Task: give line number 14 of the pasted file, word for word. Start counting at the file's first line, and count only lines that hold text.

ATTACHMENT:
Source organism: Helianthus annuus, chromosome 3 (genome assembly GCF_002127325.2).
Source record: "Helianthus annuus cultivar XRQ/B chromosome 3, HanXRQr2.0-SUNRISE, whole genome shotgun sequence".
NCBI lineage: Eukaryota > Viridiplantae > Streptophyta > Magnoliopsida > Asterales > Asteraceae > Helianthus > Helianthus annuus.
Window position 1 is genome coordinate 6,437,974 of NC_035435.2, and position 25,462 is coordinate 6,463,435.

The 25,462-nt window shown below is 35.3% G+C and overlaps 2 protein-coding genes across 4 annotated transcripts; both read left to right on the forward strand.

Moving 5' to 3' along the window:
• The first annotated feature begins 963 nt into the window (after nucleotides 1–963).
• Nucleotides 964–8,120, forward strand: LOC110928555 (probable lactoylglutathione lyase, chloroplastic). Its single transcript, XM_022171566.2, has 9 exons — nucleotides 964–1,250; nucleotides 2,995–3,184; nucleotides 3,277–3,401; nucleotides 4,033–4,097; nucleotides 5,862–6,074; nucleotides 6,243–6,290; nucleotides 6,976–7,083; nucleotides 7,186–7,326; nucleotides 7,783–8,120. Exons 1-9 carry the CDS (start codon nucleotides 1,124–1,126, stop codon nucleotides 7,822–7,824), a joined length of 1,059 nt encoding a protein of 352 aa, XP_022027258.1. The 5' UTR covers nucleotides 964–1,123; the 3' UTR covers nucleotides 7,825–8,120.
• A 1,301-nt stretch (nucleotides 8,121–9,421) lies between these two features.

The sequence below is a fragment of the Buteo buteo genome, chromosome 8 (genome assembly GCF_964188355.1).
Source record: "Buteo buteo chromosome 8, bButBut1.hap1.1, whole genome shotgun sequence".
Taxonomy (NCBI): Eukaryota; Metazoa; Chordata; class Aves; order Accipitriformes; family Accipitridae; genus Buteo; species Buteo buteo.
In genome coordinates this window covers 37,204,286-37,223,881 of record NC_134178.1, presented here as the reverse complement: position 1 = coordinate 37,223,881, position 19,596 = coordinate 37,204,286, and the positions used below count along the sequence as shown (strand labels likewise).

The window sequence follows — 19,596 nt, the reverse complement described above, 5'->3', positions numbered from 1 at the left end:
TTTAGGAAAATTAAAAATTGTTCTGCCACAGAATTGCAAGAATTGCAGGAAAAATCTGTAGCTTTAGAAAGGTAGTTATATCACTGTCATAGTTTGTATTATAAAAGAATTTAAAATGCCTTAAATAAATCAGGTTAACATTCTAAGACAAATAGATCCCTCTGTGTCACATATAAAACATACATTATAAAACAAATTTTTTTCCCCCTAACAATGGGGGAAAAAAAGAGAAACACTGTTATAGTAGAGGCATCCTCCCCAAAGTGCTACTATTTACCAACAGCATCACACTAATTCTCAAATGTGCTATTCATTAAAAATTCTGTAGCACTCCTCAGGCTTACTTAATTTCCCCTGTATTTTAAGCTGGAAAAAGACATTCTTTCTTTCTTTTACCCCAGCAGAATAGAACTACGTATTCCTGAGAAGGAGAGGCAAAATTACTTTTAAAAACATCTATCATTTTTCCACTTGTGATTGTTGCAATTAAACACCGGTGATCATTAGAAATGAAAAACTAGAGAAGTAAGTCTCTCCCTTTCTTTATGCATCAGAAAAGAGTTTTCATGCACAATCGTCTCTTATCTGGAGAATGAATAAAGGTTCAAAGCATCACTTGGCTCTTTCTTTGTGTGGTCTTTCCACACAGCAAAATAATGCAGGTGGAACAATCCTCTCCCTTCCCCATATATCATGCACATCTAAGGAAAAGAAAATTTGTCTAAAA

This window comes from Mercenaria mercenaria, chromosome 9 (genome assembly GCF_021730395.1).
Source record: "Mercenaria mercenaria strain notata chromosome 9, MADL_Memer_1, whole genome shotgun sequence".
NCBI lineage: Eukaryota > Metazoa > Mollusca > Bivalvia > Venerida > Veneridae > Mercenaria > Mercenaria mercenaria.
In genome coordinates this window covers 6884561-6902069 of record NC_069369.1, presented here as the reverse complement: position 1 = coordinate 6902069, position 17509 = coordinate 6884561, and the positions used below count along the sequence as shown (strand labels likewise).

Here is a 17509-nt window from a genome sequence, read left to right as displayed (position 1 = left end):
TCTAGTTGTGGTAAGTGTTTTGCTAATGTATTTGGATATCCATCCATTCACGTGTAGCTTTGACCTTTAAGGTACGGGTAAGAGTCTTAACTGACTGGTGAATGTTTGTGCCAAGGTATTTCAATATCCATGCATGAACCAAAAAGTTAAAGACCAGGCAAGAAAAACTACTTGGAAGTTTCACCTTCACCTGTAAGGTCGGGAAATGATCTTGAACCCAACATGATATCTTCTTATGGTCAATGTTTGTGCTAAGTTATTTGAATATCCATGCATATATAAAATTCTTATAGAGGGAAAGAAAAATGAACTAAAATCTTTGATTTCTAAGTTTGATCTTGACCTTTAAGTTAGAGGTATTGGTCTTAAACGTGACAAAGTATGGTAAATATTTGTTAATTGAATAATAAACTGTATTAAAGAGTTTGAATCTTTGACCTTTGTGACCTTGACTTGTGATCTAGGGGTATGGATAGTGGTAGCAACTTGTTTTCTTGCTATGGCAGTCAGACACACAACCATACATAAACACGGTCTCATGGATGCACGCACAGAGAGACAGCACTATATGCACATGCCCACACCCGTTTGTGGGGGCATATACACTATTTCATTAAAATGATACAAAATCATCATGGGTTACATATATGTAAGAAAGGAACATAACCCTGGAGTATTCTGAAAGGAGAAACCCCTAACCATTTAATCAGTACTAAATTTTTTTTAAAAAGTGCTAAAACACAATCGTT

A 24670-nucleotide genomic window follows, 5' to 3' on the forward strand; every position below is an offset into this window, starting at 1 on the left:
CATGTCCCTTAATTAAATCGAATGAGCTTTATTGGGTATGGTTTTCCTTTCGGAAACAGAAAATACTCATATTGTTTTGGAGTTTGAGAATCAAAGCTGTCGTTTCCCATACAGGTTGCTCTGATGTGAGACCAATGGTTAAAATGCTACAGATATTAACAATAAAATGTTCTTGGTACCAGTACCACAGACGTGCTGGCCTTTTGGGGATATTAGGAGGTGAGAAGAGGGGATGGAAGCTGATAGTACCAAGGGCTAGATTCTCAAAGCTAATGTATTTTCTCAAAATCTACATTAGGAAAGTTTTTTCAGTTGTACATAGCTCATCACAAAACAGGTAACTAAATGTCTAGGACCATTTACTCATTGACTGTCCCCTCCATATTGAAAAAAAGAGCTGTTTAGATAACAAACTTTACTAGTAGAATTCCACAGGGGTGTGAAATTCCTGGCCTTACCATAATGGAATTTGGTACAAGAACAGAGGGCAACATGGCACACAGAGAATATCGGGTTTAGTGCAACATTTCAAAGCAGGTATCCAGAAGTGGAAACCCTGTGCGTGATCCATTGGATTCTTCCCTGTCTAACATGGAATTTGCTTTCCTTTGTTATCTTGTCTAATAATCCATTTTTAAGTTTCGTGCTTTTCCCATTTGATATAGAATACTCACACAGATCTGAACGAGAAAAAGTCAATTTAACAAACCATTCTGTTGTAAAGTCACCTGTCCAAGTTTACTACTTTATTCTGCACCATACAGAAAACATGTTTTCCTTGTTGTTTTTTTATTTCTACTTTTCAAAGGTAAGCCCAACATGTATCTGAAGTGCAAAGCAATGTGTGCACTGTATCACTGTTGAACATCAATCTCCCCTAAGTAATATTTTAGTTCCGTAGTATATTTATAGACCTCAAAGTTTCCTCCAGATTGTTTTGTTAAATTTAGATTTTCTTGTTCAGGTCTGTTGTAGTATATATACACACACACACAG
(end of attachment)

The window sequence follows — 19,596 nt, the reverse complement described above, 5'->3', positions numbered from 1 at the left end: